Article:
Marshall Islands president: “My country will be lost forever”

Pacific leaders urge global action on climate change

Topics: Climate Change, Sea levels, United Nations, marshall islands, greenhouse-gas emissions, ,

Marshall Islands president: "My country will be lost forever"Christopher Loeak, President of the Marshall Islands. (Credit: AP/Frank Franklin Ii)

The people who live on low-lying islands are “panicked” by reports suggesting that sea levels will rise by over three feet by the end of the century, writes Christopher J. Loeak, the president of the Republic of the Marshall Islands, in an op-ed for the New York Times.

“If such predictions are accurate,” Loeak writes, “my country will be lost forever.”

Already, the Marshall Islands have been witnessing the extreme effects of climate change:

Earlier this year, I was forced to declare a state of disaster for our northern atolls after an unprecedented drought left thousands of our people without food or fresh water. Just six weeks later, a giant “king tide” hit our capital, Majuro, flooding the airport runway, some surrounding neighborhoods and even my own backyard as the waves crashed over a thick, protective sea wall — the second devastating climate disaster in two months.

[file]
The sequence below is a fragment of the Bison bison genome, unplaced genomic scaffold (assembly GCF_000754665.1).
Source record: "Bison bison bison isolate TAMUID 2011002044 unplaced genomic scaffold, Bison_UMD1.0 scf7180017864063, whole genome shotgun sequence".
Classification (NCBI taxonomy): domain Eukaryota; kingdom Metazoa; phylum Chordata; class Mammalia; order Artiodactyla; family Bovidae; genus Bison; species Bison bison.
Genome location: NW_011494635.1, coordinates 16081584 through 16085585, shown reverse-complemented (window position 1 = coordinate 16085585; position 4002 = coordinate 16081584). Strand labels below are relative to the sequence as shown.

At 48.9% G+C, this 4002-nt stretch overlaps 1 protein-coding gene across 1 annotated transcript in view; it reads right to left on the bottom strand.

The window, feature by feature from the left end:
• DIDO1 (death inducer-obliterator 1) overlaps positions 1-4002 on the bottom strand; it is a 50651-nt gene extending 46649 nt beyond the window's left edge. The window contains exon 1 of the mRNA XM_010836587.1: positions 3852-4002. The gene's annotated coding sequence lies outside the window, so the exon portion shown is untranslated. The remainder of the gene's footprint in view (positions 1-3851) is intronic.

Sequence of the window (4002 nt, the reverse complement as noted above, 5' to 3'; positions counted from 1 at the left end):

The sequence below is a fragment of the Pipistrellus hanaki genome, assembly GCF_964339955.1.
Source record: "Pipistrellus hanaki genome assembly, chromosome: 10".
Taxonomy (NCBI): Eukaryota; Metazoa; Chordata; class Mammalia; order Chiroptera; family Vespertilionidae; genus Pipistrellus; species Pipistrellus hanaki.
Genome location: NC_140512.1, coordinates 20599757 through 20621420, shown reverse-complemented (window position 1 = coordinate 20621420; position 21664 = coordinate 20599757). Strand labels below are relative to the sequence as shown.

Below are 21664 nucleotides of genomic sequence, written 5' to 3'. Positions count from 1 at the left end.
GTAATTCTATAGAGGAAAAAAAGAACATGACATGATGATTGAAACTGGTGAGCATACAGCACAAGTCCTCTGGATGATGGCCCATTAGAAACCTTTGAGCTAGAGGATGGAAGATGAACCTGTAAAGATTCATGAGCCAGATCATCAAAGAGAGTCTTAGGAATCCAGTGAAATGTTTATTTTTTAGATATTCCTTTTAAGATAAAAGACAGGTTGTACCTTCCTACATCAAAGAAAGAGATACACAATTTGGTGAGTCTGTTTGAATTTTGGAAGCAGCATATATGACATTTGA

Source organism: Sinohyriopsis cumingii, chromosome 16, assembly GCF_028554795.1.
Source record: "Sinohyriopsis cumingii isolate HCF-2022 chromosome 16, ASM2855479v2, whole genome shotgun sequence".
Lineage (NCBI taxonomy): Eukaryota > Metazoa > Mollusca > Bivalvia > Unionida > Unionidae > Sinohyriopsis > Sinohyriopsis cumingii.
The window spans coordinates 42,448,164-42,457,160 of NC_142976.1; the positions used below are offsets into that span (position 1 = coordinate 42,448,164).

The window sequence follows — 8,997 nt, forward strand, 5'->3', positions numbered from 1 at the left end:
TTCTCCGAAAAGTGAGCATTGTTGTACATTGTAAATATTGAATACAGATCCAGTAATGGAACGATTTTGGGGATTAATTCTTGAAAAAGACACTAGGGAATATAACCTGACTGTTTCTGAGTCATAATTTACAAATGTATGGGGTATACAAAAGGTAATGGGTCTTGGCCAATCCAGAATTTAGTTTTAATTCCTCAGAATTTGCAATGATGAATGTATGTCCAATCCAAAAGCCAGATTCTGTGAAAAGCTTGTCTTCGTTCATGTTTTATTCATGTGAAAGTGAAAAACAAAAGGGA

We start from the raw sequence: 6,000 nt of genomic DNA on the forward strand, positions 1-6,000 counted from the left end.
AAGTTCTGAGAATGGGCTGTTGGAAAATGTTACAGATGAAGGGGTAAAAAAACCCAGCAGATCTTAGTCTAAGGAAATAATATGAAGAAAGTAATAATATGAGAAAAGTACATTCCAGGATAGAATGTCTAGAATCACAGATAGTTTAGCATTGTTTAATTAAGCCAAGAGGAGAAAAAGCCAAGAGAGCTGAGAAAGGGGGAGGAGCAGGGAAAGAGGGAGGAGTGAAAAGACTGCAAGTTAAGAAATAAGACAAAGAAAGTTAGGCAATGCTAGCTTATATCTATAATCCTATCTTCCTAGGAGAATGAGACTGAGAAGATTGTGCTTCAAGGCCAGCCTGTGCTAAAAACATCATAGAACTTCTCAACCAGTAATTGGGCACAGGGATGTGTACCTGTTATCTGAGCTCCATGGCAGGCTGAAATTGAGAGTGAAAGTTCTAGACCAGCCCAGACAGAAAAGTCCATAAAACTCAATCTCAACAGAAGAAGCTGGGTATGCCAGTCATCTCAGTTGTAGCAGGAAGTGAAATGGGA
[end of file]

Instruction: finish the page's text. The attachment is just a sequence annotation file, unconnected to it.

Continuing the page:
Loeak is currently in New York to present the United Nations with the Manjuro Declaration, a statement signed by the leaders of his and 12 other Pacific Island communities, including New Zealand and Australia. The declaration calls for urgent action to be taken to reduce greenhouse gas emissions. According to the Guardian, it expresses frustration at the lack of specific and meaningful progress made so far by the UN.

In the Times, Loeak specifically calls out the United States for the last time the Marshall Islands’ existence was threatened — “the horror of 67 nuclear tests, the largest of which was 1,000 times more powerful than the Hiroshima bomb” in the aftermath of World War II — and holds the U.S. delegates to the UN forum to their promise of supporting the declaration:



For too long, others have used American inaction as an excuse not to act themselves. The world needs American leadership on climate change. United States support for the Majuro Declaration could not be more welcome, and it is likely to spur action from others. At this month’s post-forum dialogue, we heard strong support for the Majuro Declaration from Britain, Indonesia, France, Thailand, Malaysia, South Korea, the Philippines and the European Union, and we look forward to their commitments as well. This is precisely the upward spiral we are seeking to spark.

Lindsay Abrams

Lindsay Abrams is an assistant editor at Salon, focusing on all things sustainable. Follow her on Twitter @readingirl, email labrams@salon.com.

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